Everybody loves a little MLS alphabet soup, and no acronym is more de rigueur these days than TAM.
Target Allocation Money gets the headlines for a reason: The injection of investment at the top end of MLS rosters is changing the quality of play and the way teams compete for talent in the world market. In layman’s terms, it allows teams to sign better players or re-sign standouts who might have otherwise left.
But like with every other roster rules wrinkle in this league, some teams do TAM better than others. With that in mind, here are my five best TAM signings of 2017, a list of names you’ll recognize as game-changers in their own right. (View a full list of TAM players in MLS.)
5. Yordy Reyna – Vancouver Whitecaps
Yes, this is a bit of a wildcard pick. Yordy Reyna was out of action until the beginning of July after suffering a foot injury in the preseason, a real blow for the Whitecaps’ ambitions. Vancouver lost 4-0 in the Peruvian’s debut and found themselves in seventh place in the Western Conference on 21 points. Since then, he’s made 11 appearances (six starts), scored four goals and added an assist in fewer than 600 minutes played.
Look no further than Wednesday night’s goal – that touch and finish were absolute class – and assist in a win against Minnesota for the effect Reyna can have on the Whitecaps season. That win secured first place, and Reyna may just be the piece that fuels a deep playoff run. Oh, and he’s still just 23 years old, and a return to the Peruvian national team seems likely. More TAM signings like this please.
4. Carlos Carmona – Atlanta United
The Chilean World Cup veteran wasn’t Atlanta’s sexiest signing, of which there were many, but he’s been a critical, if underappreciated part of their on-field success story. Someone has to carry the water for Miguel Almiron, Josef Martinez and Hector Villalba, and Carlos Carmona stays busy circulating the ball, clogging up passing lanes and putting in timely tackles.
When we think TAM, we often think attacking players. That’s natural, but don’t forget game-changers come on both sides of the ball. Carmona played in the last two World Cups, after all, and he’ll be a big reason why Atlanta are close to a sure bet to make the playoffs in their first year of existence.
3. Alexander Ring – New York City FC
Speaking of MLS hipster picks for MLS Newcomer of the Year, Alexander Ring’s defensive instincts, aggression in the tackle and pinpoint passing are a big reason why New York City FC made another leap in 2017. In many ways, he’s an ideal TAM signing, an established international player (Finland) just entering the best years of his career at 26 and who had something to prove after playing time became sparse at FC Kaiserslautern.
Six years of Bundesliga and 2.Bundesliga experience prepared Ring for NYCFC, and he’s wasted no time establishing himself as one of the best box-to-box midfielders in the league while making the attacking players around him better and protecting a backline that’s made huge strides year over year.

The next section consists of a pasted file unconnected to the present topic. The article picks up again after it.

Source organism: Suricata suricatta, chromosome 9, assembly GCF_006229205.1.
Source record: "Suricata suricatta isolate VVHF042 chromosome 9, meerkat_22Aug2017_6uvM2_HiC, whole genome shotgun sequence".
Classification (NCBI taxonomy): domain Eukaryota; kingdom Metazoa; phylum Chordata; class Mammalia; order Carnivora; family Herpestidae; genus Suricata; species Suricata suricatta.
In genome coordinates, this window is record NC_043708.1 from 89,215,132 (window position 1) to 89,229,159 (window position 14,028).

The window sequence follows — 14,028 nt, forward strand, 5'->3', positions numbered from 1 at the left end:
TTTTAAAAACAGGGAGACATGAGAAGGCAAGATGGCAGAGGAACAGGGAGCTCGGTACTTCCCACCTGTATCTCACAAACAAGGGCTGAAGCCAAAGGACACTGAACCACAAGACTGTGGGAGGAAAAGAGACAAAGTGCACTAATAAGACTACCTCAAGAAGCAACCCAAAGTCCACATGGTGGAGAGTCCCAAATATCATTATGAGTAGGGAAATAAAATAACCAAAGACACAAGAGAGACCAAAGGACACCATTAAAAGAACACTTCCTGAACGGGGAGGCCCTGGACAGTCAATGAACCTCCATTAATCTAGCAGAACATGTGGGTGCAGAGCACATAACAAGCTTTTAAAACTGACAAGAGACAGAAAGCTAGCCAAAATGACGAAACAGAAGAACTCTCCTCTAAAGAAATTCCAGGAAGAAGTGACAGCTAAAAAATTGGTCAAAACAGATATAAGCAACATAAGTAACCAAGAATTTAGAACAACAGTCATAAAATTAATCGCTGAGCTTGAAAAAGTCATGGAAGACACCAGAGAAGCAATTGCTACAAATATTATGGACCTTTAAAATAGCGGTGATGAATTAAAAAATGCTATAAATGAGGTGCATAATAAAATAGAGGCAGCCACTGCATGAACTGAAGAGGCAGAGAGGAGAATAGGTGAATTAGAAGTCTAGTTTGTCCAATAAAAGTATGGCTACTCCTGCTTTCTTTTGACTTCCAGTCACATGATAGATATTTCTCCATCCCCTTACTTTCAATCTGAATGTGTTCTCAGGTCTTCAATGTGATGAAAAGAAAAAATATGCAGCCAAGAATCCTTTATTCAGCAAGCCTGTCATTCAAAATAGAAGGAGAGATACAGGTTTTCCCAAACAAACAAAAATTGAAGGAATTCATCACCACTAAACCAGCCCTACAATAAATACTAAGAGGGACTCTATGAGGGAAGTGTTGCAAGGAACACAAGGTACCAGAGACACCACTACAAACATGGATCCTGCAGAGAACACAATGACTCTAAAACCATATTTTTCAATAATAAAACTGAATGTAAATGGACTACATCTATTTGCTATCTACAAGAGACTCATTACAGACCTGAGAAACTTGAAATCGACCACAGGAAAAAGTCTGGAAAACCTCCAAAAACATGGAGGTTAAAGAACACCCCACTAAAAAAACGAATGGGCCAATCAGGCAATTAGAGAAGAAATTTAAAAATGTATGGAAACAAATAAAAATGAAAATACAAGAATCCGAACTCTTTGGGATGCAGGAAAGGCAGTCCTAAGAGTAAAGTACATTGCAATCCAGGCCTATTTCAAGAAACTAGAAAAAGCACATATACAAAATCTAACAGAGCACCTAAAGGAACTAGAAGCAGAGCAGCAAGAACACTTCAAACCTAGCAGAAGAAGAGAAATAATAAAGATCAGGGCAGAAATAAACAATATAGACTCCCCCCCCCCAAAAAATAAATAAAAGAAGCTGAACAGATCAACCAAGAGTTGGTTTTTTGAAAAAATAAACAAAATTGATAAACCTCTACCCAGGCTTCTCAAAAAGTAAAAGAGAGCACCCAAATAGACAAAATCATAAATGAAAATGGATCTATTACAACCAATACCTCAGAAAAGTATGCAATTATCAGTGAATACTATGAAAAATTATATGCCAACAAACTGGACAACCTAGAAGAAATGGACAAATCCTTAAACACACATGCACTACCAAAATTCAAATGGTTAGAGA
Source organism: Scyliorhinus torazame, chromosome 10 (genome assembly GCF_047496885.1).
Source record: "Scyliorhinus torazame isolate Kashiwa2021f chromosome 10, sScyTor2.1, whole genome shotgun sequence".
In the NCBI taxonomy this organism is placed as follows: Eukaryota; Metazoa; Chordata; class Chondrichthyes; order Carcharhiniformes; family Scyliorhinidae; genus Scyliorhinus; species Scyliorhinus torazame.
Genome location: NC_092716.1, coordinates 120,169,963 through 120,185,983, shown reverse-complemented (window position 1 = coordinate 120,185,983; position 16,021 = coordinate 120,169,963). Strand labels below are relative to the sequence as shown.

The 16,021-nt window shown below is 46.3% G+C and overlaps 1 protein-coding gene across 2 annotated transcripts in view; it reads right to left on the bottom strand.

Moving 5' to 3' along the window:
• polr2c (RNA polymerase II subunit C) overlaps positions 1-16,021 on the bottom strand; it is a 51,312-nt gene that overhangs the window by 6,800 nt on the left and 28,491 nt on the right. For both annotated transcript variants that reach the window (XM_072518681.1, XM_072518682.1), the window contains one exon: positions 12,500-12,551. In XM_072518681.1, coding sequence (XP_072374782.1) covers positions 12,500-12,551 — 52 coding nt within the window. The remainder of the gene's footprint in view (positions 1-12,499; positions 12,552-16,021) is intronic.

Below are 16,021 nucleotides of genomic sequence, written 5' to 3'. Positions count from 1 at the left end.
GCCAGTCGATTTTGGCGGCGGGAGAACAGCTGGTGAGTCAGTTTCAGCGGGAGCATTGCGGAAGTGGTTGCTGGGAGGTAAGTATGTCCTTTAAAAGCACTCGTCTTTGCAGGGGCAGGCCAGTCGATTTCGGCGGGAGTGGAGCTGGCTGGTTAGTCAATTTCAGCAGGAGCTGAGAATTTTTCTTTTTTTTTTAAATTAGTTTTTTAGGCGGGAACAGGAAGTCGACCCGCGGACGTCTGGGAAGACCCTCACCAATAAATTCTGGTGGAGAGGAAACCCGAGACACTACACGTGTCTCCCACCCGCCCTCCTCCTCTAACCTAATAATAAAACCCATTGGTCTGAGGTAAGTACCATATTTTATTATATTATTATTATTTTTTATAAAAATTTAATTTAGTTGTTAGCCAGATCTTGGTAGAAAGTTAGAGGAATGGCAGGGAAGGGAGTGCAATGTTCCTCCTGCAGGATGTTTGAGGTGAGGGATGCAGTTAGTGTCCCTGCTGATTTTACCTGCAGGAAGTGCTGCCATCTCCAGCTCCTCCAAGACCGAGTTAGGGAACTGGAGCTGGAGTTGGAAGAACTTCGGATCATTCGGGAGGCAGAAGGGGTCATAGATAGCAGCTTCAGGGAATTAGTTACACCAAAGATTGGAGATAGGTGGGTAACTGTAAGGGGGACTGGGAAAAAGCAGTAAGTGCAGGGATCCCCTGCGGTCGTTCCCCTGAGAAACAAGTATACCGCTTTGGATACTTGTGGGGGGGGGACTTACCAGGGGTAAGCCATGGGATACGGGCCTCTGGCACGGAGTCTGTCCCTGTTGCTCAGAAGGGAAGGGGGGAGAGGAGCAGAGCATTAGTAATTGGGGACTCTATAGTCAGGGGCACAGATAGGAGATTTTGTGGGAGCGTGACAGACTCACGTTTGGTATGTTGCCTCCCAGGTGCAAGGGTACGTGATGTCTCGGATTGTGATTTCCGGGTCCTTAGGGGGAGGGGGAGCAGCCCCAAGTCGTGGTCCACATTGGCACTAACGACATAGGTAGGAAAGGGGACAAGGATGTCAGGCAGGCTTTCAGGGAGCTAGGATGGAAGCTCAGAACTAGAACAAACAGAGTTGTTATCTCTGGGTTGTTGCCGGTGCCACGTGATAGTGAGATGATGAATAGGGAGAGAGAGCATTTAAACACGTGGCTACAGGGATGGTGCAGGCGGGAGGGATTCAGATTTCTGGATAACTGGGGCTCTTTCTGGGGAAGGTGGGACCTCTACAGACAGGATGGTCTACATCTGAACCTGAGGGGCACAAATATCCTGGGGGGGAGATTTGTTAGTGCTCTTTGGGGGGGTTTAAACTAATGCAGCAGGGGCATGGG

2. Justin Meram – Columbus Crew SC
TAM isn’t just about acquiring new players. It’s also about locking down the All-Star caliber talent already in your midst. In 2014 and 2015, Justin Meram established himself as domestic attacking talent on the rise. In 2016, he established himself as a game-changer. This year, the Michigan-born Iraq international is proving that he’s one of the league’s most devastating playmakers and goalscorers off the wing (11 goals, seven assists).
He might be gone, however, if not for the TAM Columbus used to re-sign him this year, more than tripling his salary according to figures released by the MLS Player’s Union. Crew SC drafted Justin Meram and gave him a chance to establish a professional career, then they recognized the value he earned via standout performances on both the domestic and international stages. And he’s not the only MLSer to follow that career trajectory – think Darlington Nagbe, Steve Birnbaum, Lee Nguyen, Dax McCarty, Dom Dwyer and others.
1. Victor Vazquez – Toronto FC
Six goals and 15 assists in less than 2,000 minutes, good for a goal scored or created every 93 minutes on the field. That production – as well as Victor Vazquez’s picture-perfect movement on and off the ball and crisp, clean passing – are a massive reason why Toronto FC are chasing regular-season history and the treble. The Big Three of Sebastian Giovinco, Jozy Altidore and Michael Bradley may get all the headlines, but Vazquez allows all three to be at their best and helps pick up the slack when they aren’t.
Ultimately, TAM can be used in many ways – to snag a promising prospect, to re-sign a player who’s become a star, to open up a DP spot for someone else or to grab a player like Vazquez in their prime and ready to contribute immediately – but the end result, when used correctly, ought to be the same: elevate play in a meaningful way, collectively and individually.
Who do you think is the top TAM signing of 2017? What players would you look at for 2018 if you were an MLS coach or general manager? Let me know in the comment section below.